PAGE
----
Pharma Industry involves one of the highest amounts of research and testing before going into production. Despite that, the truckload of errors and side-effects involved in medications and drugs certainly does not miss the attention. Only very few of these actually get noticed and reported, usually when the results are fatal or serious, but even that counts for a large number. Let us have a look at some of the largest drug and other pharma recalls in history.
1. Johnson and Johnson – Tylenol Recall
The Tylenol recall, which happened as early as 1982, is one of the earliest recall activities, especially self-initiated, not just in the pharma industry, but across domains. And it was at a massive scale as well, at 31mn bottles of the painkiller being recalled. The financial losses accounted for $100mn even then. However, this incident is known for the quick reaction of J&J which after the initial shock and helped them gain more trust as the company’s shares bounced back within two months of the incident. Afterall, J&J had no association to cyanide poisoning which caused the 7 deaths, as a bottle of Tylenol had been tampered with and the tablets coated with cyanide. This also made them more vigilant, as they introduced better packing of drugs and come-up with tamper proof caps.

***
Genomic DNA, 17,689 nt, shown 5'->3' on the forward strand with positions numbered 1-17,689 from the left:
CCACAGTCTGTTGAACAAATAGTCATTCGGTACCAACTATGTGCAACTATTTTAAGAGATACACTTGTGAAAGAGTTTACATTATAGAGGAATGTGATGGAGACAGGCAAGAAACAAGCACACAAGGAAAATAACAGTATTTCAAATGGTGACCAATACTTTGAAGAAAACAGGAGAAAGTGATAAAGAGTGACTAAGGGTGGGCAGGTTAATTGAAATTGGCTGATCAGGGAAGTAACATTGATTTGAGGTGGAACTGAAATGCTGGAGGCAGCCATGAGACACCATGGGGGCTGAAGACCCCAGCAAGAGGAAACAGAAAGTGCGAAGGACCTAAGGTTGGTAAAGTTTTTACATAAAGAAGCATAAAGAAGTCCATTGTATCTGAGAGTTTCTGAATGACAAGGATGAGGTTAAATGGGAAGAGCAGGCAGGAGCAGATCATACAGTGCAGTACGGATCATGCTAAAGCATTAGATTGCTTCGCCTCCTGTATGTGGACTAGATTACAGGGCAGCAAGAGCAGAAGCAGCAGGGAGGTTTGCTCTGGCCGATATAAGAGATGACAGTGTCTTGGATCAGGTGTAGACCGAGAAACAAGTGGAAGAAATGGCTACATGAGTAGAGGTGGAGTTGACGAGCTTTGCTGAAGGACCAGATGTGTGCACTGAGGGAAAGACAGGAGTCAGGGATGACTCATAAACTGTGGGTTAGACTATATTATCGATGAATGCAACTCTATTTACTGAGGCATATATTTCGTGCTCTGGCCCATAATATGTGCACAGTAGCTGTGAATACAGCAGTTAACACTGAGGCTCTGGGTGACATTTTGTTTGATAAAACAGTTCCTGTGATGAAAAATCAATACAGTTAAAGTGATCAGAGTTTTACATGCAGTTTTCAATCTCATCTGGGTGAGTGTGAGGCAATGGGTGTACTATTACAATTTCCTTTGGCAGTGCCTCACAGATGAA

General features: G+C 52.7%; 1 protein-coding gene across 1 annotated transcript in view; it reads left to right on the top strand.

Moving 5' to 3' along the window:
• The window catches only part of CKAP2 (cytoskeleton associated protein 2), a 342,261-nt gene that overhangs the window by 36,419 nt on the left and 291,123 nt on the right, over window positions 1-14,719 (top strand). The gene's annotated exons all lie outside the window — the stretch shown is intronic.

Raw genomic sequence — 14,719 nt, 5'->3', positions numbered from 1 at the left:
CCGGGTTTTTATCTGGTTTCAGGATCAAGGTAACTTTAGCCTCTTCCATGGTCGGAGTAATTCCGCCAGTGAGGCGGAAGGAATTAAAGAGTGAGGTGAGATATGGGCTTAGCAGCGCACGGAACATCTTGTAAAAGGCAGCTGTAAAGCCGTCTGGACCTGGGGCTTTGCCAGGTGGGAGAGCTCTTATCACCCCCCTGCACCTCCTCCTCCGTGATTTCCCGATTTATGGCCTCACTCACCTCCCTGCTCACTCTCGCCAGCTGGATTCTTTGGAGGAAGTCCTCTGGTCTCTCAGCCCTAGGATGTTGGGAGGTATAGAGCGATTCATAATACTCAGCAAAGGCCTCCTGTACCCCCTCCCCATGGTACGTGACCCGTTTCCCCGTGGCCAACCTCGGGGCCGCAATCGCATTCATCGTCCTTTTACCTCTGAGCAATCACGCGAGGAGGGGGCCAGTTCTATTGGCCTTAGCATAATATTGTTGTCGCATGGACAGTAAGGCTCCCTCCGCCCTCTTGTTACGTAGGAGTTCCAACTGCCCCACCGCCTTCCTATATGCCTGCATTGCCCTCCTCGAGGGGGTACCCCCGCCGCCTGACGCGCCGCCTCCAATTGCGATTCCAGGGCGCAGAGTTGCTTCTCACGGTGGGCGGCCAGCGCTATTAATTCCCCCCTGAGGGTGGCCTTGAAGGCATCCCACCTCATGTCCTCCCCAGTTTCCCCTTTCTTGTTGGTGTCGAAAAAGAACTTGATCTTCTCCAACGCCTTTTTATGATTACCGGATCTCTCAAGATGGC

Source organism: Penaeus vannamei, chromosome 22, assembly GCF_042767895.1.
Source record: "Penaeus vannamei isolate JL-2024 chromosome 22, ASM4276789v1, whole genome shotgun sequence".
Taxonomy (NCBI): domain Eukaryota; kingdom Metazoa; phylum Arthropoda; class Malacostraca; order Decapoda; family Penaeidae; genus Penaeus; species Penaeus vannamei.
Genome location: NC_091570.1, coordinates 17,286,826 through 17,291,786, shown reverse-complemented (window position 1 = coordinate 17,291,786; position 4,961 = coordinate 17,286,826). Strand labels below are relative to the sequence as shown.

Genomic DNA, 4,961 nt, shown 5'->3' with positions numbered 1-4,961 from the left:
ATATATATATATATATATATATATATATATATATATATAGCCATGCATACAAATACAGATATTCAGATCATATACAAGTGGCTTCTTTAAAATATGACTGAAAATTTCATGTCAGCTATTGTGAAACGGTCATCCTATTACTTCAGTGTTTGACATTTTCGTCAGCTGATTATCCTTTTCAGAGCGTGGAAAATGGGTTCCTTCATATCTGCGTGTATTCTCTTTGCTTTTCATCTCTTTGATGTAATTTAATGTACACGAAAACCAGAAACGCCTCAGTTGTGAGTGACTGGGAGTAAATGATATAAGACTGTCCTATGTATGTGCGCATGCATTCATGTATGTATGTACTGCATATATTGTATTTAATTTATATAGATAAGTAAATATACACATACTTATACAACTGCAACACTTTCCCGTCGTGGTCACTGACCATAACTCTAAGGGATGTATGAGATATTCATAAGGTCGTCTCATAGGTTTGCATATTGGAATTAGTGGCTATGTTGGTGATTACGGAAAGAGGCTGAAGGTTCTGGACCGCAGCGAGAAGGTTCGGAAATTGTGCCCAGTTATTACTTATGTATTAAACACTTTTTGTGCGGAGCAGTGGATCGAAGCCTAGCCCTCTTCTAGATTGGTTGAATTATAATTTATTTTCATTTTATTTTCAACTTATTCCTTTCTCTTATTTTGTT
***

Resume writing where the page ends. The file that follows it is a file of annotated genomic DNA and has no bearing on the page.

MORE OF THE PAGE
2. Merck’s - Vioxx Recall
Probably one of the largest impacts in terms of drug recall, Vioxx was a drug famous for arthritis, topping sales charts for over five years along with another similar drug. However, reports found that the drug increased the chances of cardiovascular diseases such as heart attacks in consumers. It took a while, but the drug was finally recalled in 2004, 5 years after it was introduced. The disturbing fact is that, some reports claim that the drug could have been the cause of nearly 3,00,000 heart attacks and almost 60,000 deaths though official statements say it resulted in about 30,000 incidents with over 3000 affected testifying it. It cost nearly $4.5bn in lawsuits and $320mn more in fines for the company.
3. Darvon, Darvocet – Propoxyphene Recalls, 2010
Propoxyphene was a popular painkiller drug by the 2000’s. Consumers, especially noticed in Europe and America though, were found to have lethal side effects as the drug increased cardiac abnormalities. In early 2010, the European drug regulators banned the use of Dextro-Propoxyphene from the normal market and its usage was subject to medical practitioner’s review. The US soon followed suit, banning the drug by late 2010.
Darvon and Darvocet were the most affected stakeholders as they were the major drug producers at that time. Other manufacturers too were asked to pull the drug out of the market and refrain from mass production, thought the impact was much smaller. An estimated 10mn pills were taken by consumers in the US a few million more worldwide before the ban. The drug, existing in the market since 1950’s, had been creating issues since as early as 1990’s and is claimed to be responsible for over 1000 deaths since 2005. Darvon still faces lawsuits in this regard and the cost of the recall and lawsuits is estimated to be a few million dollars.